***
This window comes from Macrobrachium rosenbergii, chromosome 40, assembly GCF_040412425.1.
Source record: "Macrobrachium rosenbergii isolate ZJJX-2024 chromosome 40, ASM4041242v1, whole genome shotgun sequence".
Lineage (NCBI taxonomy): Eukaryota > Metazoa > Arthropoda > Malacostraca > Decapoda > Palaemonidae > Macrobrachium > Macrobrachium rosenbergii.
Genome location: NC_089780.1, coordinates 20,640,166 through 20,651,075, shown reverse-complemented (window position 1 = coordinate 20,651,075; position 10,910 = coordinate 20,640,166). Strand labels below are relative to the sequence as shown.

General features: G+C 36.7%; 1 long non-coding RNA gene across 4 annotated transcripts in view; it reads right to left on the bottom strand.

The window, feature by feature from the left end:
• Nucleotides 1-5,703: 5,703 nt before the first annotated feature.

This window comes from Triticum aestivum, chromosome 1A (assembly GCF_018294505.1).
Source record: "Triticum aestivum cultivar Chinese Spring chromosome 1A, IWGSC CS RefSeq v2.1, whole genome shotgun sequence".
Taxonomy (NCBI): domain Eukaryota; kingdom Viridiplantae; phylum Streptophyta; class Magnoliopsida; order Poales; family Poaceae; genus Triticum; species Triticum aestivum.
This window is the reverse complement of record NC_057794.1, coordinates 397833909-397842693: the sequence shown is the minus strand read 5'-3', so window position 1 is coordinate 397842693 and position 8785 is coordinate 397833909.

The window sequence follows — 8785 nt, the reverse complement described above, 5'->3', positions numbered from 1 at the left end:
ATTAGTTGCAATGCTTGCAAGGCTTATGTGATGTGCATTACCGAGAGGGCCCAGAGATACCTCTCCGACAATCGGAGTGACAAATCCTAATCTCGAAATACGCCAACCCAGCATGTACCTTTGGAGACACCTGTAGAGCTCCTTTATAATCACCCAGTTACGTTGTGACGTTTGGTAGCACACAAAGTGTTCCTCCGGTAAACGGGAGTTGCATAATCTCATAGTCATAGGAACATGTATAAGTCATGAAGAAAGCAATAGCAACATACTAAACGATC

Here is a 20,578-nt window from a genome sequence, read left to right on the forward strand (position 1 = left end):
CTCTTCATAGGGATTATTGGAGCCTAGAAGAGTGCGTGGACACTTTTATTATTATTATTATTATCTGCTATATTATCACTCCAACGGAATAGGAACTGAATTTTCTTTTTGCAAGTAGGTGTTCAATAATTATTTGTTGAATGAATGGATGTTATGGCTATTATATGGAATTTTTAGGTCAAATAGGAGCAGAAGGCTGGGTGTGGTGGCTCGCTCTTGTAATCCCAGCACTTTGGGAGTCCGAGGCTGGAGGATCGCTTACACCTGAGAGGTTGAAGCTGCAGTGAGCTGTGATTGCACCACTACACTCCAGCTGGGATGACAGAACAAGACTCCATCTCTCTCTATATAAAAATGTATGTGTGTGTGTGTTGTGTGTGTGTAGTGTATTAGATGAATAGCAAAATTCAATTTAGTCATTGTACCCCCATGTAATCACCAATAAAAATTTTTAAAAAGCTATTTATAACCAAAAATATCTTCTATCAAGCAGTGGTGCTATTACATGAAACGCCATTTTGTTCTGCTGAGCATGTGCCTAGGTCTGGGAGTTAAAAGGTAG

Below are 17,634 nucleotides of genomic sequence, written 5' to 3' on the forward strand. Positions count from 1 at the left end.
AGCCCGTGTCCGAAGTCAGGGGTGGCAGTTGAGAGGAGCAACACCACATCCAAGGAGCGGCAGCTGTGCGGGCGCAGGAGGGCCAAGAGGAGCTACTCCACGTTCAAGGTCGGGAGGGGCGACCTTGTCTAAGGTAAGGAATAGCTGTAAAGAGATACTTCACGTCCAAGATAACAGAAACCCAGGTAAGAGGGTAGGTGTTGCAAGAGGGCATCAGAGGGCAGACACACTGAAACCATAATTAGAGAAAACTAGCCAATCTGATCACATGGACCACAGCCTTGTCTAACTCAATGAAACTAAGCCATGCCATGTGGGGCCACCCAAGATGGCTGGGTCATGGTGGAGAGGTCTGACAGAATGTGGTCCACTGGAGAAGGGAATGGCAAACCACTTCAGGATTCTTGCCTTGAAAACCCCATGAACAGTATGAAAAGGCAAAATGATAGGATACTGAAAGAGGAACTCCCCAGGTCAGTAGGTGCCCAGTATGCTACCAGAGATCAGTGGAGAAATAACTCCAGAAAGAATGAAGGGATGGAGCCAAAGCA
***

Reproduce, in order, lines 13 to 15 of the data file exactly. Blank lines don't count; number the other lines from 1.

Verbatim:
ATTAGTTGCAATGCTTGCAAGGCTTATGTGATGTGCATTACCGAGAGGGCCCAGAGATACCTCTCCGACAATCGGAGTGACAAATCCTAATCTCGAAATACGCCAACCCAGCATGTACCTTTGGAGACACCTGTAGAGCTCCTTTATAATCACCCAGTTACGTTGTGACGTTTGGTAGCACACAAAGTGTTCCTCCGGTAAACGGGAGTTGCATAATCTCATAGTCATAGGAACATGTATAAGTCATGAAGAAAGCAATAGCAACATACTAAACGATC

Here is a 20,578-nt window from a genome sequence, read left to right on the forward strand (position 1 = left end):
CTCTTCATAGGGATTATTGGAGCCTAGAAGAGTGCGTGGACACTTTTATTATTATTATTATTATCTGCTATATTATCACTCCAACGGAATAGGAACTGAATTTTCTTTTTGCAAGTAGGTGTTCAATAATTATTTGTTGAATGAATGGATGTTATGGCTATTATATGGAATTTTTAGGTCAAATAGGAGCAGAAGGCTGGGTGTGGTGGCTCGCTCTTGTAATCCCAGCACTTTGGGAGTCCGAGGCTGGAGGATCGCTTACACCTGAGAGGTTGAAGCTGCAGTGAGCTGTGATTGCACCACTACACTCCAGCTGGGATGACAGAACAAGACTCCATCTCTCTCTATATAAAAATGTATGTGTGTGTGTGTTGTGTGTGTGTAGTGTATTAGATGAATAGCAAAATTCAATTTAGTCATTGTACCCCCATGTAATCACCAATAAAAATTTTTAAAAAGCTATTTATAACCAAAAATATCTTCTATCAAGCAGTGGTGCTATTACATGAAACGCCATTTTGTTCTGCTGAGCATGTGCCTAGGTCTGGGAGTTAAAAGGTAG